Applied Mathematics/Parseval's Theorem

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Parseval's theorem[edit]

\int_{-\infty}^\infty | x(t) |^2 \, dt   =  \int_{-\infty}^\infty | X(f) |^2 \, df

where X(f) = \mathcal{F} \{ x(t) \} represents the continuous Fourier transform of x(t) and f represents the frequency component of x. The function above is called Parseval's theorem.


Let \bar{X}(f) be the complex conjugation of X(f).

X(-f)=\int_{-\infty}^\infty x(-t) e^{-ift}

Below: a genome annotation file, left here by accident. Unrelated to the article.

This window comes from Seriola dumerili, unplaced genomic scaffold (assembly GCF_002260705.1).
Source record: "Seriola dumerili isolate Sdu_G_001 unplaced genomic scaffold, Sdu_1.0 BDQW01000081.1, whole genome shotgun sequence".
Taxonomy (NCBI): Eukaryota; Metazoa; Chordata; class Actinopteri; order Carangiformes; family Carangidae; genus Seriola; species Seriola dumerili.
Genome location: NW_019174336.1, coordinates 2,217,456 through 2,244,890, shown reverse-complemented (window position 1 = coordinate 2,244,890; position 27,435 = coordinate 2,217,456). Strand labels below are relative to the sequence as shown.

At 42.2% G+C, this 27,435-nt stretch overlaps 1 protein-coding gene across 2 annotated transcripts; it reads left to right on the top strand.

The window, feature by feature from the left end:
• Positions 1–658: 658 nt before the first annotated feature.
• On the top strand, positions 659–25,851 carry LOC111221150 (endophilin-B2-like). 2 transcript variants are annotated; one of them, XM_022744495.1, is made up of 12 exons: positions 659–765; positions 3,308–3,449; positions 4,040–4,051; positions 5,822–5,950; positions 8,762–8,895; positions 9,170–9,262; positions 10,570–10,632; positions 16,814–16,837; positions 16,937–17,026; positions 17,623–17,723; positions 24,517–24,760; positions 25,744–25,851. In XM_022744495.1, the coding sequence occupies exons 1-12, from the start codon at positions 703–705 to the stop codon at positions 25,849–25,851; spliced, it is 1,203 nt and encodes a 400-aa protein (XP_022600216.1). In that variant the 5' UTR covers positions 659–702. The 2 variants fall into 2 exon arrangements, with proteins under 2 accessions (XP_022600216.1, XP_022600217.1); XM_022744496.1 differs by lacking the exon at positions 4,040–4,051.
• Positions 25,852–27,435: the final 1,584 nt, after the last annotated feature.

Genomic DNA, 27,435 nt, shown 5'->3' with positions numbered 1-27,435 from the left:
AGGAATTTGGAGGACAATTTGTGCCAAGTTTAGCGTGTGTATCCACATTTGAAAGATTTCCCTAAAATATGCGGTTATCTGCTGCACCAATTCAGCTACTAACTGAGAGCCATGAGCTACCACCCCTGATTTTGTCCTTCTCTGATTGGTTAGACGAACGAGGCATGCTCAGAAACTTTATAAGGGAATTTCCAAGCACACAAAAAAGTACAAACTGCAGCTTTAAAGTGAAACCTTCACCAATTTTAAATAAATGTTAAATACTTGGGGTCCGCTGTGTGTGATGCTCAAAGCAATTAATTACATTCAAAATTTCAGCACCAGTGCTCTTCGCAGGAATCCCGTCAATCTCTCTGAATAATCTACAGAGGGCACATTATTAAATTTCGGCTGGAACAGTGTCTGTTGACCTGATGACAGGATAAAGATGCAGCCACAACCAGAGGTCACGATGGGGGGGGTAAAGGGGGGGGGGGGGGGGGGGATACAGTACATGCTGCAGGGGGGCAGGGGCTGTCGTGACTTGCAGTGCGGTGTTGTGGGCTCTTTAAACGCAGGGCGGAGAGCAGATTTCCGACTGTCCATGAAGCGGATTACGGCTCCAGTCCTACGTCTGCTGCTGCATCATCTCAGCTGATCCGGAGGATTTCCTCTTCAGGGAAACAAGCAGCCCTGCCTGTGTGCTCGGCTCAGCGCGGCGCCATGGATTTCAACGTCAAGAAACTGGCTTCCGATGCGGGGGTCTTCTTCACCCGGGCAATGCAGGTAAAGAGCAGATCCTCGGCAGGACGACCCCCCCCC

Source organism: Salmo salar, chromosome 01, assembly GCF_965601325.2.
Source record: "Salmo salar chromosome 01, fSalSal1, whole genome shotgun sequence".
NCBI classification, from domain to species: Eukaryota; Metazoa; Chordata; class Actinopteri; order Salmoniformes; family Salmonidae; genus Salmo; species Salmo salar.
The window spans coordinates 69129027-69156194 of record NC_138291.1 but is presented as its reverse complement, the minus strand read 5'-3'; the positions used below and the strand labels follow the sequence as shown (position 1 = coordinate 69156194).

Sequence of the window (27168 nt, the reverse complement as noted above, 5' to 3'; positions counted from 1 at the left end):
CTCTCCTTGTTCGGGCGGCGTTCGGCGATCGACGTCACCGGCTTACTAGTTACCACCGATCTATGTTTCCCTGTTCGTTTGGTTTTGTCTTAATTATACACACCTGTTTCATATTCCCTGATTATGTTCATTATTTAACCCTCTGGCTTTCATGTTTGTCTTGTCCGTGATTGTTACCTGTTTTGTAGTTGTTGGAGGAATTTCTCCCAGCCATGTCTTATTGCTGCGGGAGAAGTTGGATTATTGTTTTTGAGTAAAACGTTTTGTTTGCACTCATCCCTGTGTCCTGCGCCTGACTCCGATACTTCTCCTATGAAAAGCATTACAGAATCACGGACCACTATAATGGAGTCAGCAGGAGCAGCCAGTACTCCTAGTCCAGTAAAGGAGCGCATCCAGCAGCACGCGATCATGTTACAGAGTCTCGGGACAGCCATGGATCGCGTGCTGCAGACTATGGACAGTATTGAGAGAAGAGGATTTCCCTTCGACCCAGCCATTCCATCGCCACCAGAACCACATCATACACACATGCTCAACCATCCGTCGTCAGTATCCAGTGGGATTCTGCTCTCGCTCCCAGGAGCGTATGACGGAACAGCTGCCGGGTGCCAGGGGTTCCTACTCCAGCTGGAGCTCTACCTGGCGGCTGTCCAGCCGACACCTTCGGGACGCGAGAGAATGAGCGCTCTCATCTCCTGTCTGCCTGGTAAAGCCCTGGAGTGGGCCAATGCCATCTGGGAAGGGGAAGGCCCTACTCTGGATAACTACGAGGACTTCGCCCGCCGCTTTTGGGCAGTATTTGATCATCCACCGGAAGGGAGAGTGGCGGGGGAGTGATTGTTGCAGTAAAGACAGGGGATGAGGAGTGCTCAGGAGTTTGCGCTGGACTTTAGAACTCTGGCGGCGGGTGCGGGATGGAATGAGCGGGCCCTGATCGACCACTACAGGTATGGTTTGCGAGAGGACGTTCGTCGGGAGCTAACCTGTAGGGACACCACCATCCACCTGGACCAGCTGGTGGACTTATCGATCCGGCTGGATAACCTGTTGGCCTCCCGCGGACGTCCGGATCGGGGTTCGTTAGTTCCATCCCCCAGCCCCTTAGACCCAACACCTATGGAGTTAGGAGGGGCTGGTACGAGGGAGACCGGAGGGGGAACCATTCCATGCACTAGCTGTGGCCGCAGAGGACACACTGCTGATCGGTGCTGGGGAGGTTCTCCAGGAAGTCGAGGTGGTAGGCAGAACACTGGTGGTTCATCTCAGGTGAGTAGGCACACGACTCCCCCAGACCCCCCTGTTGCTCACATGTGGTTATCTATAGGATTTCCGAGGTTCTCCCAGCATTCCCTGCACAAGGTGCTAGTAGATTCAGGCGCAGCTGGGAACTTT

=\int_{-\infty}^\infty x(t) e^{ift}

\int_{-\infty}^\infty | X(f) |^2 \, df

Here, we know that  X(f) is eqaul to the expansion coefficient of x(t) in fourier transforming of x(t).
Hence, the integral of  |X(f)|^2 is

 \int_{-\infty}^\infty  \bar{X}(f) X(f) \, df
=\int_{-\infty}^\infty \left( \frac{1}{\sqrt 2 \pi }\int_{-\infty}^\infty x(t) e^{ift} dt \right) \left( \frac{1}{\sqrt 2 \pi}\int_{-\infty}^\infty x(t') e^{-ift'} dt' \right)df
=\int_{-\infty}^\infty x(t)x(t') \left(\frac{1}{ 2 \pi} e^{-if(t-t')} df \right)dtdt'
=\int_{-\infty}^\infty \int_{-\infty}^\infty x(t)x(t') \delta (t-t') dtdt'
=\int_{-\infty}^\infty |x(t)|^2 dt


\int_{-\infty}^\infty | x(t) |^2 \, dt   =   \int_{-\infty}^\infty | X(f) |^2 \, df